1865 June 24: News of Deaths of Several Local Soldiers, and Other News
Following are the smaller items from our two newspapers of June 24, 1865.
From The Polk County Press:
— Lieut. Chas D. Emory, 8th U. S. Col. Battery, formerly of St. Croix Falls, was recently drowned by falling overboard from a steamer, while on his way from Vicksburg to New Orleans. We have not room for an obituary notice this week.
ST. CROIX.— At a meeting of the citizens of the Falls St. Croix, held on Thursday the 22d inst., for the purpose of taking into consideration the celebrating of the 4th of July, it was resolved that we join with the people of Taylor’s Falls in the celebration on the day. On motion of H. D. BARRON a Committee was appointed to confer and make arrangements with the citizens of Osceola to join us at St. Croix Falls in procession to march to said Taylor’s Falls on that occasion.
HIRAM CALKINS, Chairman.
WM. J. VINCENT, Secretary.
— The President issued on the 13th a proclamation removing all restrictions upon trade with the South, except articles contraband of war, and removing liabilities and disqualifications consequent upon the the [sic] rebellion in Tennessee.
The New York Tribune, in the course of an editorial upon President Johnson’s opinion concerning negro suffrage at the South, says : “So far from thinking that colored people ought not to vote, we infer from a pretty full exposition of his views to which we very recently listened, that the President will exert whatever influence he believes himself fairly entitled to in the premises in favor of such suffrage. The only ground that exists for imputing to him hostility, inheres in his conviction that loyal State Constitutions are not subject to change by Presidential edicts nor by orders from the War Department.”
From The Prescott Journal:
A reliable account has at last been received of the death of Captain ROLLIN P. CONVERSE. Frank Hare, of Oak Grove, member of Co. B., who has just returned, was wounded in the same battle in which Capt. Converse fell, was carried off the field in company with him, and was with him when he died.
Capt. Converse was wounded at the battle of the Wilderness, on the morning of May 5th and died the next day. He received four wounds, one through the groin, being the immediate cause of his death. The Capt. knew that his wounds were fatal, and was sensible to the last. Mr. Hare saved some of his papers and effects, but they were taken from him by the rebels.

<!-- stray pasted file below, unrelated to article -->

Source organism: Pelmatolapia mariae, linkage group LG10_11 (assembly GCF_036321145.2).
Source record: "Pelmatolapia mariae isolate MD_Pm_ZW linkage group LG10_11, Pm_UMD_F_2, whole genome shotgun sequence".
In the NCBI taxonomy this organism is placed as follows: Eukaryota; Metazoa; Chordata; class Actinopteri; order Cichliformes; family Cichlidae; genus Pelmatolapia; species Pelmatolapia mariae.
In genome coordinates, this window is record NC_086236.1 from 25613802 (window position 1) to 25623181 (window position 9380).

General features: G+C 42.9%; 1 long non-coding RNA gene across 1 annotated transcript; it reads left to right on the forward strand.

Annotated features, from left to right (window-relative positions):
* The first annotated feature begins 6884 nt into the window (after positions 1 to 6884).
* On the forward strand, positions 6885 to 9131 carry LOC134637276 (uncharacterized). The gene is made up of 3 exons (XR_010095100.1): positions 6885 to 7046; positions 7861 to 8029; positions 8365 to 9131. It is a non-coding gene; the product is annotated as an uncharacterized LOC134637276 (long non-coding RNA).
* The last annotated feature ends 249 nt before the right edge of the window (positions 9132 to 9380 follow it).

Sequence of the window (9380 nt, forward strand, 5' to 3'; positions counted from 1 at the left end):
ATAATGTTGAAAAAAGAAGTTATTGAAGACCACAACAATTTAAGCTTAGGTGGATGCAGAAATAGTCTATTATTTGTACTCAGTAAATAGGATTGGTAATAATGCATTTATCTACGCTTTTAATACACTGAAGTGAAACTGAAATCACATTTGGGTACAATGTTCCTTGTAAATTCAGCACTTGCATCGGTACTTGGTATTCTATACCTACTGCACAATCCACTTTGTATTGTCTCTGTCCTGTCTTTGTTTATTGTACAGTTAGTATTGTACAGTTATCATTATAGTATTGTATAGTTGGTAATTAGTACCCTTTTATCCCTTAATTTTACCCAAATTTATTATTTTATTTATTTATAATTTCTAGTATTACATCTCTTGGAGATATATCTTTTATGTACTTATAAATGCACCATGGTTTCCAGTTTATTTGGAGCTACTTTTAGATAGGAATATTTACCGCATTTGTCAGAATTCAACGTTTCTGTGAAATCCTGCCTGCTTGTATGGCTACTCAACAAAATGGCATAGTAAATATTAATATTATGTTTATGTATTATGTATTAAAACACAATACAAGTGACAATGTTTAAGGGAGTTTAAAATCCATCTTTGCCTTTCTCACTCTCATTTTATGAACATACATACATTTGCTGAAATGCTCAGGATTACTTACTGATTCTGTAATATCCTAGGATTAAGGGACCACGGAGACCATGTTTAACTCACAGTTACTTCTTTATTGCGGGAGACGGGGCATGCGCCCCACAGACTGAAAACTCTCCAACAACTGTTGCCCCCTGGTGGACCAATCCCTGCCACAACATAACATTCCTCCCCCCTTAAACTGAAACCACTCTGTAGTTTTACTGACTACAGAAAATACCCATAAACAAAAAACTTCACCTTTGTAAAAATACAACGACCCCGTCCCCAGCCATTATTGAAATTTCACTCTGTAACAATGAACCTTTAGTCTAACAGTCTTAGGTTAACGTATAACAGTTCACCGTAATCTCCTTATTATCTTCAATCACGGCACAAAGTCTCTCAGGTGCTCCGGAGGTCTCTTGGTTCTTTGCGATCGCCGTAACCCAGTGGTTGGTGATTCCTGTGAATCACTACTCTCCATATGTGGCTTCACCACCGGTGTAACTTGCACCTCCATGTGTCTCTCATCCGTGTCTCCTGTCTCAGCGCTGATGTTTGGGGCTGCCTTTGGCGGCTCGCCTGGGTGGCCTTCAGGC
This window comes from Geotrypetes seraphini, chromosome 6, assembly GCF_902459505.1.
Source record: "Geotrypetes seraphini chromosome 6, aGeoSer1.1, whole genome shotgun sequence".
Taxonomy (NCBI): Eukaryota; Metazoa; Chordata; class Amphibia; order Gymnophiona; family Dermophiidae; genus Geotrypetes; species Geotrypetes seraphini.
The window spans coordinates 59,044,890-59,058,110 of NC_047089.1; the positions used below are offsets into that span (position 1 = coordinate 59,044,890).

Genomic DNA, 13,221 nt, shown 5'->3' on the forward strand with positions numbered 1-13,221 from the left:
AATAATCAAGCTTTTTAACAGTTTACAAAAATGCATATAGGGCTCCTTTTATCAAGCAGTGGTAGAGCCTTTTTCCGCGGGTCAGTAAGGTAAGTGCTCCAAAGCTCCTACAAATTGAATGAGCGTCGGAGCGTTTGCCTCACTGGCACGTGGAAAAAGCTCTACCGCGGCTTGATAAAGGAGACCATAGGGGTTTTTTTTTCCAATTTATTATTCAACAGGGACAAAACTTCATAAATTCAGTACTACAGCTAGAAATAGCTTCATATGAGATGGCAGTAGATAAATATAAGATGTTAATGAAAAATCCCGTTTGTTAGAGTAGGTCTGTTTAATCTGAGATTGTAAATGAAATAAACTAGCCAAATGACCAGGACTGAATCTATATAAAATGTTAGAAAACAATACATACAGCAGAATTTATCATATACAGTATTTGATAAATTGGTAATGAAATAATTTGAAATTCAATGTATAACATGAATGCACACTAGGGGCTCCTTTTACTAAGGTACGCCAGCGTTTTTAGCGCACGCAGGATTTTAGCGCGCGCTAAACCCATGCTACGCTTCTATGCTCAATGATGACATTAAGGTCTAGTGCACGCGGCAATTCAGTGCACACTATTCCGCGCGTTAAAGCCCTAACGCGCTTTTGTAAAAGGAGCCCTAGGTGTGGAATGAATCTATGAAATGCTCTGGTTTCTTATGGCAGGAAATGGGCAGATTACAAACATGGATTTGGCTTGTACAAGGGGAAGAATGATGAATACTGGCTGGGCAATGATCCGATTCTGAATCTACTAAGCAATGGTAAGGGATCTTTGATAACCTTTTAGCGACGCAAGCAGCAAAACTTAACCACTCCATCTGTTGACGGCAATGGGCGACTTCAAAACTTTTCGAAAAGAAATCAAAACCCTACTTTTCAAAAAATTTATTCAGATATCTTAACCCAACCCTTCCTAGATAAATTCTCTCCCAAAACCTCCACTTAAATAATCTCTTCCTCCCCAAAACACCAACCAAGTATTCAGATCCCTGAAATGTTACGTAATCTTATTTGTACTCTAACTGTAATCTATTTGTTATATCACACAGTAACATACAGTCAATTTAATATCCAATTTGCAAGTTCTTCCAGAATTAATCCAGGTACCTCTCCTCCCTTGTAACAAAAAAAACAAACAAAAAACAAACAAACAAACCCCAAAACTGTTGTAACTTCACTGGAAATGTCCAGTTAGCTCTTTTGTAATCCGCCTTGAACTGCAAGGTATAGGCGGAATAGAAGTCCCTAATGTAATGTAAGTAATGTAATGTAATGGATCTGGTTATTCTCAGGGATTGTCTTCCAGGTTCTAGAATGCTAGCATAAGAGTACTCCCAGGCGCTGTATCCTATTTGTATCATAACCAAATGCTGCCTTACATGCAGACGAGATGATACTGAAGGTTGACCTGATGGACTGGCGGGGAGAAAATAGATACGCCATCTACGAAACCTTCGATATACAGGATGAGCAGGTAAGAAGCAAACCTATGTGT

Mr. Hare has been an inmate of most of the Southern prisons and confirms all that has been said of the inhuman treatment of our soldiers received. His own suffrage may be inferred from the fact, that his average weight is 176 lbs, and when released he was so emaciated by starvation that he weighted but 59 pounds. His statement of the treatment our soldiers experienced at Andersonville is almost too horrible for belief. Hare believes in having Jeff. Davis hung.
The La Crosse Republican says that Pomeroy has sold out the Democrat, of that city, to a gentleman named Martin, who intends to make it a Republican paper. Seymour thinks this a “sell” without a sale, and offers to give the new firm the “liveliest turn in the best shop.” [M.M. “Brick” Pomeroy]
La RUE’S WAR SHOW.—La Rue exhibited a part of his War Show here on last Tuesday evening. It was a “sell.” He has a good show, but for some reason did not show it, though he had a full house.
THE MILWAUKEE FAIR.—The Soldiers’ Home Fair, at Milwaukee, opens on the 28th inst. While in the city, a few days ago, we were shown over the building in which it is to be held. It is a magnificent structure, situated on Main Street, just below the Newhall House, and is 300 long by 135 feet wide, with corresponding height. The indications are that the Fair will prove a great success.
DROWNED.—Last Sunday morning, a soldier, named Gotleib Leach,¹ was lost off the Favorite, just below here. He was drawing a pail of water, when, for some reason, he fell overboard. The boat was promptly stopped, but he could not be seen. He belonged to Co. B., 2d Minnesota.
1. Gotlieb Lieck, born ca. 1841 in Germany, was living in Winsted (McLeod County), Minnesota, when he enlisted on September 27, 1864, in Company B of the 2nd Minnesota Infantry. He may have actually survived this fall into the river as later sources list him dying in 1897.